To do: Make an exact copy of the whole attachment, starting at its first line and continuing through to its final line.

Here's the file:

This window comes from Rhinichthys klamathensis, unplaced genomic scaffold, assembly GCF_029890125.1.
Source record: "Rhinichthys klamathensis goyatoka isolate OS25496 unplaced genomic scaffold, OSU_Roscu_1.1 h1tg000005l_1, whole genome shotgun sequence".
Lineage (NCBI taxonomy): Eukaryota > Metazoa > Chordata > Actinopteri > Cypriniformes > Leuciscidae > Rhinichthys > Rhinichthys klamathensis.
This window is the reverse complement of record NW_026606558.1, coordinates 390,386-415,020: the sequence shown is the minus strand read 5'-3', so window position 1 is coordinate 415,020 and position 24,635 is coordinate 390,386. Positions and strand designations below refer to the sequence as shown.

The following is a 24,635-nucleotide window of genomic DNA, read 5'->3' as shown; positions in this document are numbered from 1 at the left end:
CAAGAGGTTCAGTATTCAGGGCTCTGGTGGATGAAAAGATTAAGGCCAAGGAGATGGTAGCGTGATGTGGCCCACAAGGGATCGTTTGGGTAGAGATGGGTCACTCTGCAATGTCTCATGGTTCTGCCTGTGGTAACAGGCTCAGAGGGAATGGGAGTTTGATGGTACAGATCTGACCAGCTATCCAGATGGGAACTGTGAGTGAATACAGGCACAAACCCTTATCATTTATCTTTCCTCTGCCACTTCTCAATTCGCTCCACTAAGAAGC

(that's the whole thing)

This window comes from Rhinichthys klamathensis, unplaced genomic scaffold, assembly GCF_029890125.1.
Source record: "Rhinichthys klamathensis goyatoka isolate OS25496 unplaced genomic scaffold, OSU_Roscu_1.1 h1tg000005l_1, whole genome shotgun sequence".
Lineage (NCBI taxonomy): Eukaryota > Metazoa > Chordata > Actinopteri > Cypriniformes > Leuciscidae > Rhinichthys > Rhinichthys klamathensis.
This window is the reverse complement of record NW_026606558.1, coordinates 390,386-415,020: the sequence shown is the minus strand read 5'-3', so window position 1 is coordinate 415,020 and position 24,635 is coordinate 390,386. Positions and strand designations below refer to the sequence as shown.

The following is a 24,635-nucleotide window of genomic DNA, read 5'->3' as shown; positions in this document are numbered from 1 at the left end:
CAAGAGGTTCAGTATTCAGGGCTCTGGTGGATGAAAAGATTAAGGCCAAGGAGATGGTAGCGTGATGTGGCCCACAAGGGATCGTTTGGGTAGAGATGGGTCACTCTGCAATGTCTCATGGTTCTGCCTGTGGTAACAGGCTCAGAGGGAATGGGAGTTTGATGGTACAGATCTGACCAGCTATCCAGATGGGAACTGTGAGTGAATACAGGCACAAACCCTTATCATTTATCTTTCCTCTGCCACTTCTCAATTCGCTCCACTAAGAAGC